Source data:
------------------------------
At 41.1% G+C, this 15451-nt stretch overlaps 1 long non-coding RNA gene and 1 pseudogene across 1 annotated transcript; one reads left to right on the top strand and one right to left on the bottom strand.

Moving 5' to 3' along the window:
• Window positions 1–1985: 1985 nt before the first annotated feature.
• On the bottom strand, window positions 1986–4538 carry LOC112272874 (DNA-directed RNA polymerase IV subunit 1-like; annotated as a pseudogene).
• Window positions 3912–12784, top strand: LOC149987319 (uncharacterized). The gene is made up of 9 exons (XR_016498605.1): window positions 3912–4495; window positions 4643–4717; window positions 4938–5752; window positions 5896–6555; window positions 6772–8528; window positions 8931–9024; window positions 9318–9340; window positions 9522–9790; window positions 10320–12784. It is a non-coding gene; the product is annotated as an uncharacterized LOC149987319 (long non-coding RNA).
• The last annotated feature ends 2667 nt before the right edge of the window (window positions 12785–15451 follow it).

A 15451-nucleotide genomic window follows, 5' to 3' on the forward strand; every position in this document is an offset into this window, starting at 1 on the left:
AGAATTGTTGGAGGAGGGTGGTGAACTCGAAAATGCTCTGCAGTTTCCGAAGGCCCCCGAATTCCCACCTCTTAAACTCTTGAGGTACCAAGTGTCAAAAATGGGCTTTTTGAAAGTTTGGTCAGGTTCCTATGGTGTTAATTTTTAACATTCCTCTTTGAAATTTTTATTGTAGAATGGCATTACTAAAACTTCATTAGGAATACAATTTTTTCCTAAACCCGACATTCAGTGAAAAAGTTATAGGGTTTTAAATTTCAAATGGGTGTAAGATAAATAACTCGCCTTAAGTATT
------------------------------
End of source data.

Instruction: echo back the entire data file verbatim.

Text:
At 41.1% G+C, this 15451-nt stretch overlaps 1 long non-coding RNA gene and 1 pseudogene across 1 annotated transcript; one reads left to right on the top strand and one right to left on the bottom strand.

Moving 5' to 3' along the window:
• Window positions 1–1985: 1985 nt before the first annotated feature.
• On the bottom strand, window positions 1986–4538 carry LOC112272874 (DNA-directed RNA polymerase IV subunit 1-like; annotated as a pseudogene).
• Window positions 3912–12784, top strand: LOC149987319 (uncharacterized). The gene is made up of 9 exons (XR_016498605.1): window positions 3912–4495; window positions 4643–4717; window positions 4938–5752; window positions 5896–6555; window positions 6772–8528; window positions 8931–9024; window positions 9318–9340; window positions 9522–9790; window positions 10320–12784. It is a non-coding gene; the product is annotated as an uncharacterized LOC149987319 (long non-coding RNA).
• The last annotated feature ends 2667 nt before the right edge of the window (window positions 12785–15451 follow it).

A 15451-nucleotide genomic window follows, 5' to 3' on the forward strand; every position in this document is an offset into this window, starting at 1 on the left:
AGAATTGTTGGAGGAGGGTGGTGAACTCGAAAATGCTCTGCAGTTTCCGAAGGCCCCCGAATTCCCACCTCTTAAACTCTTGAGGTACCAAGTGTCAAAAATGGGCTTTTTGAAAGTTTGGTCAGGTTCCTATGGTGTTAATTTTTAACATTCCTCTTTGAAATTTTTATTGTAGAATGGCATTACTAAAACTTCATTAGGAATACAATTTTTTCCTAAACCCGACATTCAGTGAAAAAGTTATAGGGTTTTAAATTTCAAATGGGTGTAAGATAAATAACTCGCCTTAAGTATT